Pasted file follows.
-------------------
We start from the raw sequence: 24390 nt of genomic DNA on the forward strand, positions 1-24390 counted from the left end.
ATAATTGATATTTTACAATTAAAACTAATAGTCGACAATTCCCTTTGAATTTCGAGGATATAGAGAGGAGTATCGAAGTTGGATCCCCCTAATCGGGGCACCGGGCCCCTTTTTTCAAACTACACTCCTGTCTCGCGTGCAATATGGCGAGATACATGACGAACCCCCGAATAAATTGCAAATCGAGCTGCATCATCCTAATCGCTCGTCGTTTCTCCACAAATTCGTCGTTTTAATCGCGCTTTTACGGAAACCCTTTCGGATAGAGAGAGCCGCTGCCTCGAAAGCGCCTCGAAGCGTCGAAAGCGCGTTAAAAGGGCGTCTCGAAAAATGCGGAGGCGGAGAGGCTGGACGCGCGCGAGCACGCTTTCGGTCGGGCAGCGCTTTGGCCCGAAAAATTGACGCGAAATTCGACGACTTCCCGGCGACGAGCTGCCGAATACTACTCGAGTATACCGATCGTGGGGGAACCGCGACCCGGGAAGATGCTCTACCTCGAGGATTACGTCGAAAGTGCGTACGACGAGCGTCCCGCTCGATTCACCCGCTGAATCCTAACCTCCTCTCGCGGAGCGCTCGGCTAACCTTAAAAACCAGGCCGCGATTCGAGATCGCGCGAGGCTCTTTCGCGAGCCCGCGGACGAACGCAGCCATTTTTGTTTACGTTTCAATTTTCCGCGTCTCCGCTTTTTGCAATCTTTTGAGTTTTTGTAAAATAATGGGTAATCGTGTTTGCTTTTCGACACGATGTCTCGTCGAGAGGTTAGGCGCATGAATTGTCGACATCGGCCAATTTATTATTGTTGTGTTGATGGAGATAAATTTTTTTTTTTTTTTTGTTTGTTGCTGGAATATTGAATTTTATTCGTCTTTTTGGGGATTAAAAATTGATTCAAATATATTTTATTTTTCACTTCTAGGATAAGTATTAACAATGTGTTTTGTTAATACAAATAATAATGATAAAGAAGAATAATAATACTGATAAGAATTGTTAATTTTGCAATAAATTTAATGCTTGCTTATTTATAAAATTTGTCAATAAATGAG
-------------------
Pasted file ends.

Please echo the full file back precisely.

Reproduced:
We start from the raw sequence: 24390 nt of genomic DNA on the forward strand, positions 1-24390 counted from the left end.
ATAATTGATATTTTACAATTAAAACTAATAGTCGACAATTCCCTTTGAATTTCGAGGATATAGAGAGGAGTATCGAAGTTGGATCCCCCTAATCGGGGCACCGGGCCCCTTTTTTCAAACTACACTCCTGTCTCGCGTGCAATATGGCGAGATACATGACGAACCCCCGAATAAATTGCAAATCGAGCTGCATCATCCTAATCGCTCGTCGTTTCTCCACAAATTCGTCGTTTTAATCGCGCTTTTACGGAAACCCTTTCGGATAGAGAGAGCCGCTGCCTCGAAAGCGCCTCGAAGCGTCGAAAGCGCGTTAAAAGGGCGTCTCGAAAAATGCGGAGGCGGAGAGGCTGGACGCGCGCGAGCACGCTTTCGGTCGGGCAGCGCTTTGGCCCGAAAAATTGACGCGAAATTCGACGACTTCCCGGCGACGAGCTGCCGAATACTACTCGAGTATACCGATCGTGGGGGAACCGCGACCCGGGAAGATGCTCTACCTCGAGGATTACGTCGAAAGTGCGTACGACGAGCGTCCCGCTCGATTCACCCGCTGAATCCTAACCTCCTCTCGCGGAGCGCTCGGCTAACCTTAAAAACCAGGCCGCGATTCGAGATCGCGCGAGGCTCTTTCGCGAGCCCGCGGACGAACGCAGCCATTTTTGTTTACGTTTCAATTTTCCGCGTCTCCGCTTTTTGCAATCTTTTGAGTTTTTGTAAAATAATGGGTAATCGTGTTTGCTTTTCGACACGATGTCTCGTCGAGAGGTTAGGCGCATGAATTGTCGACATCGGCCAATTTATTATTGTTGTGTTGATGGAGATAAATTTTTTTTTTTTTTTTGTTTGTTGCTGGAATATTGAATTTTATTCGTCTTTTTGGGGATTAAAAATTGATTCAAATATATTTTATTTTTCACTTCTAGGATAAGTATTAACAATGTGTTTTGTTAATACAAATAATAATGATAAAGAAGAATAATAATACTGATAAGAATTGTTAATTTTGCAATAAATTTAATGCTTGCTTATTTATAAAATTTGTCAATAAATGAG